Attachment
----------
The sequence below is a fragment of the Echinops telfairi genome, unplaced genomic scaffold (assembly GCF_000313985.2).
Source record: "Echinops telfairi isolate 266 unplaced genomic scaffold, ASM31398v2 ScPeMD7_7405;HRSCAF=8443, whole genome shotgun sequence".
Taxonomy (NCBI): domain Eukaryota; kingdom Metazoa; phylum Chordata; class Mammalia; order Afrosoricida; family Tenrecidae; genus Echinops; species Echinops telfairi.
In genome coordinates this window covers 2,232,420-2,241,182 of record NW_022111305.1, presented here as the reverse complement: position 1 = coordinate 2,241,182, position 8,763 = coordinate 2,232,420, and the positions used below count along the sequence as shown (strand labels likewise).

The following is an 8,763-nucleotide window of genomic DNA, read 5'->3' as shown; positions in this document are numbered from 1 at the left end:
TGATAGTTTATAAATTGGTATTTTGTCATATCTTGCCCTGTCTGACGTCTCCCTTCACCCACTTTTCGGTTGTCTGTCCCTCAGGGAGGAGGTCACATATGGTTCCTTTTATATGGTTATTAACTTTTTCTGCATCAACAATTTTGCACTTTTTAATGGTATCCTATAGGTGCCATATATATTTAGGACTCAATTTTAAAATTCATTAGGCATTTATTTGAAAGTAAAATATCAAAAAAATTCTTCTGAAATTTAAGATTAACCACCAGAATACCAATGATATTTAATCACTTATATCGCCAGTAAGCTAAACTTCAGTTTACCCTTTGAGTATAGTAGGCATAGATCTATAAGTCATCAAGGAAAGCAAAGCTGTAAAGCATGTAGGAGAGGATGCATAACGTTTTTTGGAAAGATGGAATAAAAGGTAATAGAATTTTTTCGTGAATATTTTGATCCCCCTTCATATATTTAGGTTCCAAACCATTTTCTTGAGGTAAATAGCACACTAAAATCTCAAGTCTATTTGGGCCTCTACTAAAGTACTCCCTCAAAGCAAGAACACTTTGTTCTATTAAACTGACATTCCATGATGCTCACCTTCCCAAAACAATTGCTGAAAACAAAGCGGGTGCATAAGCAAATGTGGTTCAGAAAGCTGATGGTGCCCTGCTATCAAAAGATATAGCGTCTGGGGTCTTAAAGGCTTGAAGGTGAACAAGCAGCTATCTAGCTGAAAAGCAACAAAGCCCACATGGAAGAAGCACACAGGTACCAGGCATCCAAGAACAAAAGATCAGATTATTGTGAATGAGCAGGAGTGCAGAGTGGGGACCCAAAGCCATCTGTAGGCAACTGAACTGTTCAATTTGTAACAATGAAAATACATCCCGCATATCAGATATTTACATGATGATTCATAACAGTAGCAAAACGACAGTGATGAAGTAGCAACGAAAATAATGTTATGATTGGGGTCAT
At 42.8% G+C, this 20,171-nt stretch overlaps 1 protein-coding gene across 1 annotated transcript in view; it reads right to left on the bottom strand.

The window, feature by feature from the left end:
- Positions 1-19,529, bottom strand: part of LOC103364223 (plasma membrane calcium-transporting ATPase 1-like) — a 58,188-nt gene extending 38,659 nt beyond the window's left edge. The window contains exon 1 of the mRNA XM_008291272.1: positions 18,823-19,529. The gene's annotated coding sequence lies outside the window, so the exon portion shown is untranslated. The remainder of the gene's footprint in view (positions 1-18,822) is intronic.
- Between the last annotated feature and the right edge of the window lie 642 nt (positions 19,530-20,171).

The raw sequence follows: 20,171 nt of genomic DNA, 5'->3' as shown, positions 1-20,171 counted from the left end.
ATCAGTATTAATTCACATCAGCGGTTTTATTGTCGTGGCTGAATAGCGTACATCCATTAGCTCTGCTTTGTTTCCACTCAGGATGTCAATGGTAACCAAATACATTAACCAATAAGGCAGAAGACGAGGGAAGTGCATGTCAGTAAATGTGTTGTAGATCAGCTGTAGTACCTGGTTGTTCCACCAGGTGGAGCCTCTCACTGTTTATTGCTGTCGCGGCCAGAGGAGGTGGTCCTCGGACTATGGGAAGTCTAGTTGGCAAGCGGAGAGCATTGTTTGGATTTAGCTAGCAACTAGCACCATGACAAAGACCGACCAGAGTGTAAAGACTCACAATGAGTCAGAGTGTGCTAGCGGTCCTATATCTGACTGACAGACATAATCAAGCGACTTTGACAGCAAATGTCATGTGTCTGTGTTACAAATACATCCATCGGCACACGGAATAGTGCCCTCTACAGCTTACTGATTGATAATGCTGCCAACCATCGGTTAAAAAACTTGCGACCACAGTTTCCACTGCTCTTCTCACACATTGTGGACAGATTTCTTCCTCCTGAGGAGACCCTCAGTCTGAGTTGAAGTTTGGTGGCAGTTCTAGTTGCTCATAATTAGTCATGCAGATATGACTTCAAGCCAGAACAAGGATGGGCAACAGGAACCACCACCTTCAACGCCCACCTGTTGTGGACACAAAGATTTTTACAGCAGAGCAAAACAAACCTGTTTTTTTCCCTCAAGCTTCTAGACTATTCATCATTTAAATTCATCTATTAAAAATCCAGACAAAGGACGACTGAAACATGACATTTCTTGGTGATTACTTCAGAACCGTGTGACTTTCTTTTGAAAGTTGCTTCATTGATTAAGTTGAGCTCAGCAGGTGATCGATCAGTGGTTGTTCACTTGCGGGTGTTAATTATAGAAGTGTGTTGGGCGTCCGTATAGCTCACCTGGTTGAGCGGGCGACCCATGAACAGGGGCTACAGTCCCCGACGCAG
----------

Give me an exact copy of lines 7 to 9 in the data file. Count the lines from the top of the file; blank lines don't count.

At 42.8% G+C, this 20,171-nt stretch overlaps 1 protein-coding gene across 1 annotated transcript in view; it reads right to left on the bottom strand.

The window, feature by feature from the left end:
- Positions 1-19,529, bottom strand: part of LOC103364223 (plasma membrane calcium-transporting ATPase 1-like) — a 58,188-nt gene extending 38,659 nt beyond the window's left edge. The window contains exon 1 of the mRNA XM_008291272.1: positions 18,823-19,529. The gene's annotated coding sequence lies outside the window, so the exon portion shown is untranslated. The remainder of the gene's footprint in view (positions 1-18,822) is intronic.